There’s a saying that goes something like: “I wouldn’t change my children for the world, but I wish I could change the world for my children.”
When I woke up and turned on the news, I was saddened to hear about the shooting at Pulse nightclub in Orlando. Saddened, but not surprised. Another day, another shooting. It made me think back to all the clubs that I’ve been to (well, years and years ago; haven’t done any partying in ages) No matter how hard I try, I can’t imagine what I would have done if I’d been in a situation like that.
It brought to mind the shooting at the Bataclan Theatre in Paris in November 2015. How many concerts have I been to at small venues and little concert halls over the years? What would I have done if bullets started flying while I was singing and dancing along with some of my favorite acts?
And the bombings at the airport and train station in Brussels in March. I have friends who ride the Metro daily. One friend takes the train from DC to New York regularly for work. I can’t keep track of all the flights one of my friends takes for business because he’s hardly ever home. Another friend works on a cruise ship. What would I do if something happened to one of them?
A few days after Brussels, there was the shooting at the U.S. Capitol. My husband visits the Capitol regularly for work. When he first started the job last year, he was so excited to be working on the Hill again. I, however, was a little apprehensive. I remember nervously asking him, “So, um, what happens if… um… something… bad… happens while you’re there?” I fought back tears to even finish asking the question.
And then, there it was. News of a shooting at the Capitol. I texted my husband as soon as I heard. I didn’t know his plans for the day, I wasn’t sure of his schedule. Didn’t know if he’d be on the Hill or not. Thankfully, he wasn’t anywhere near there at the time. But what would I have done if something happened to him? If he had gone to work and didn’t come back?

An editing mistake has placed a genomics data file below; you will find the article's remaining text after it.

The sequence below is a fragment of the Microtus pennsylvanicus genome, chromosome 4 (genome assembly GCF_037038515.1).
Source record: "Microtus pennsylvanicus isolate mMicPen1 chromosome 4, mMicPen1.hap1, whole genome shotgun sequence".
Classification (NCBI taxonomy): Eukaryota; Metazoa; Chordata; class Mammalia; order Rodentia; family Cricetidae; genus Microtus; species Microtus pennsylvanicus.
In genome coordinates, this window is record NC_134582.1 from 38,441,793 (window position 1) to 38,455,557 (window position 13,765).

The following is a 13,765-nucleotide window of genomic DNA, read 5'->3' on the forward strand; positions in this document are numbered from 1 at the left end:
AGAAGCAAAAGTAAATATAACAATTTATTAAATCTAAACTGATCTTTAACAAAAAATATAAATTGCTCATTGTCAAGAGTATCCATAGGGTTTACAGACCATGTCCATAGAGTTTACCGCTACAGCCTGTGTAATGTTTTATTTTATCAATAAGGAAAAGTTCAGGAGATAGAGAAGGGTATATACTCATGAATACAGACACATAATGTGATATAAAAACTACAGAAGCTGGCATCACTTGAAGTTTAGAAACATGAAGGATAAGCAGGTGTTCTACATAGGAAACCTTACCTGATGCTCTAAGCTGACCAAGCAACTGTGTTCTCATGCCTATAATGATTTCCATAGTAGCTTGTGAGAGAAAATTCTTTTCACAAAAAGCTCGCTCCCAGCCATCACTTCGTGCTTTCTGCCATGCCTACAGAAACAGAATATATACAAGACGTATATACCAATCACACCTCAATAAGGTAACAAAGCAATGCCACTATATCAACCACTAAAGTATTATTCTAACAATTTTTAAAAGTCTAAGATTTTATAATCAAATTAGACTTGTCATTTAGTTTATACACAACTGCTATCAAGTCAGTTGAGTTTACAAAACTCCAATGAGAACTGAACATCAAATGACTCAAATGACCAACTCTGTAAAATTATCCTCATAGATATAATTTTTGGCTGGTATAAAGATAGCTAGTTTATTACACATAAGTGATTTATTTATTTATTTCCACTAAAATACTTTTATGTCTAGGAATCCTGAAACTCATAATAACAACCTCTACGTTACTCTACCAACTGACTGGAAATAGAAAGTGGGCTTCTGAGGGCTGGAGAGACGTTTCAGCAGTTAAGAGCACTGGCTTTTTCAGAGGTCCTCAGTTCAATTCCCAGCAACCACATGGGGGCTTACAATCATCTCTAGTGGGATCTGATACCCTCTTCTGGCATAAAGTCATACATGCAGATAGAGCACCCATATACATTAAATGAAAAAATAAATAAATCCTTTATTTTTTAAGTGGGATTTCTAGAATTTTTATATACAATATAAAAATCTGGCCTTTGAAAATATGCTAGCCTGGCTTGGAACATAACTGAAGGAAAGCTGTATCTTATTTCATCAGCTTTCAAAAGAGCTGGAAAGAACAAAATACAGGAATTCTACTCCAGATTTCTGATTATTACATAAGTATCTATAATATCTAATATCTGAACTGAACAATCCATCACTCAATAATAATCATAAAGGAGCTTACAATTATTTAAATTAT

You just don’t know. Crazy stuff like this happens (almost daily now) and there’s no way to really prepare.
Just a few weeks ago, a mom shopping with her teenage daughter had to fight off a kidnapper. In the middle of a store. In the middle of the day. In broad daylight. What the actual fuck?
The mom at the Cincinnati Zoo wasn’t prepared for her kid to wander off into the gorilla pit. The dad at Disney World never imagined his kid was going to get snatched by an alligator. The hundreds of parents who have lost children to heatstroke in hot cars didn’t think it would happen to them. I think about the friends (so, so many friends) I have who have unexpectedly lost babies due to miscarriage, illness, and SIDS. They never thought it would happen to them.
You just don’t know.
The worst thing that my husband and I have had to worry about with our one year-old son (so far, knock on wood) is when he busted his lip on the coffee table. I know it certainly won’t be his last injury, but it scared the crap out of us when it happened. We try to let him explore and toddle around on his own, but we’ve babyproofed the hell out of our place and don’t take our eyes off of him for more than a second or two… You can try to prevent them from getting hurt and you can try to protect your babies as much as possible, but still…
And you just don’t know when or where it will strike next.
But are we supposed to live our lives in fear? Am I supposed to be afraid to venture out into the world with my son, for fear that the shopping mall might be bombed, or that someone might try to snatch him out of the shopping cart at Target? That’s a shitty way to live. So what are we supposed to do?
I’ll tell you what I’m going to do.
I’m going to teach my son to be brave. I’m going to raise him to stand up to bullies. To stand up for kids that are getting picked on. To call someone out if they’re treating others unkindly. To tell me, to tell a teacher, to tell an adult if he sees someone being hurt.
I’m going to raise my son to be street smart and savvy. We may live in a nice, friendly neighborhood, but outside of our little suburban bubble, the world is not a nice place. He needs to know what to do in case of an emergency. Whether it’s at home, at the store, in the car, or on the playground.
I’m going to teach my son about the world. I’m going to teach him that yes, sometimes the world sucks. That bad stuff happens and that there are bad people in the world. But that for every hateful, evil person in the world, there’s a police officer, a soldier, a fireman, a medic, a teacher, a doctor or someone out there who is working to make the world a better place.
I’m going to model acceptance and love for my son. He’s going to learn that people are different. And that all people, no matter what color, gender, sexual orientation, religion, age, size, or disability deserve respect. I hope he learns that he can make a difference. I hope he knows that love is stronger than hate. Because it is. Isn’t it?